(1) Syfy offers a free viewing of the first episode of The Expanse — Episode 1: Dulcinea. (Also available on the Syfy Now App, Hulu, Amazon, Google Play, Vudu, iTunes, Playstation, Xbox, and Facebook.)
(2) Variety says additional episodes have been ordered for Rachel Bloom’s series and CW’s iZombie.
Freshman comedy “Crazy Ex-Girlfriend” has landed five more episodes, bringing its first season total to 18, while “iZombie” has received an additional six-episode order, giving the second season a total of 19.
Audience for the Bloom series is growing slowly.
While the positively-reviewed “Crazy Ex-Girlfriend” hasn’t gained much ratings traction, it has posted its best numbers to date in recent weeks. Paired with sophomore critical breakout “Jane the Virgin,” the six episodes averaged a 0.34 rating in 18-49 and about 1 million total viewers in Nielsen’s “live plus-3” estimates.
(3) Misty Massey tells about a live slushpile reading in “Getting What You Ask For” at Magical Words.
Many, many times I hear writers complain how much they hate getting form rejections from editors, because such things do nothing to help them understand why the editor didn’t want to buy their story. Editors don’t understand, they cry, that writers can’t fix stories if they aren’t told what went wrong in the first place. Some writers say editors are lazy, others think they’re cruel. For whatever reason, it’s always the editor’s fault.
A couple of years ago, David Coe approached Faith Hunter and me to present a panel called Live Action Slush. (For those who don’t know, the writers submit the first pages of their novels anonymously. A designated reader reads each page aloud, and the three of us listen as if we were slush editors, raising our hands when we reach a place that would cause us to stop reading and move on to the next submission. Once all three hands are up, the reading stops and we discuss what made us stop reading.) David had done such a panel at another con, to great acclaim, and wanted to bring it to ConCarolinas. We had two sessions, both standing room only. As far as we could tell, anyway. We were asked to present it at Congregate later that same summer, and since then we’ve offered it in various incarnations at any cons we attended.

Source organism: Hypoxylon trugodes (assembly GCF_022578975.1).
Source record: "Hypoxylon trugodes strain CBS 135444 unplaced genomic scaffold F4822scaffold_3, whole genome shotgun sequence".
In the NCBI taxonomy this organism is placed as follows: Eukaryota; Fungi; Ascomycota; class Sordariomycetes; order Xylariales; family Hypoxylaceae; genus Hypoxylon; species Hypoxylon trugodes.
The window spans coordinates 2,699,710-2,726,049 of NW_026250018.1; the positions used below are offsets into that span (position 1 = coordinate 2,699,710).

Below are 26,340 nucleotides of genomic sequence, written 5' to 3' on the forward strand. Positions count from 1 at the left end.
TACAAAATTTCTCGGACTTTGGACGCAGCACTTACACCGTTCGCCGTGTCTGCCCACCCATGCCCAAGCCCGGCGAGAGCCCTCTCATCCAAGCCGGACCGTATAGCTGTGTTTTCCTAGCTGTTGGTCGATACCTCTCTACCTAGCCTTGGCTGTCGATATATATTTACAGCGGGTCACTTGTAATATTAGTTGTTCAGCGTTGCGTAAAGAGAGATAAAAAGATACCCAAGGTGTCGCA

Most of the time, the writers seemed happy to hear our suggestions, although once in a while we would run into a writer who just couldn’t handle the idea that their story wasn’t already perfect. You see, the point of Live Action Slush is to give the writers exactly what they’ve been complaining they never receive – a specific, clear reason for the turndown. Sometimes the problem is that nothing is happening by the time we reach the end of the first page. Sometimes the writer spends the entire first page describing the characters without giving the reader the slightest idea what the book’s about. Characters might be hideous stereotypes, or flat and wooden. There are tons of reasons, most of which are easily repaired once the writer knows what has happened. But there are some writers who really aren’t ready to hear what needs fixing. They’ve come to the workshop fully expecting that the panelists will declare their first page to be utter brilliance. Those are the writers who storm out of the room, instead of staying to listen to the critique of other writers under the same scrutiny. They go into the hallway and tell their friends how mean we were, how we don’t really know anything. Most important, they don’t make any changes.
(4) In an Absolute Write forum, Alessandra Kelley gives the context for a wisecrack James Frenkel made on a Windycon panel and asks “Is what I witnessed abusive behavior?”
There are a number of important questions that urgently need discussing if we are to have any sort of careful, agreeable, professional and accepting environment for our conventions.
Many people make thoughtless remarks or cruel witticisms or little jokes. Should people be more mindful of them?
Is it right to treat a category of people as inherently funny or insulting?
How much tolerance should there be for little jokes? At what point does laughing them away become aiding and abetting the marginalization of a segment of the community?
Should a person with a known history of abusive behavior be held to a higher standard than others? What about a person in a position of authority?
Should we not speak up when we see such behavior?
(5) Lucy Huntzinger reports that the Down Under Fan Fund will be receiving a $2,000 donation from Sasquan, the 2015 Worldcon. The DUFF co-administrator said, “Thank you for supporting face to face encounters between international fandoms!”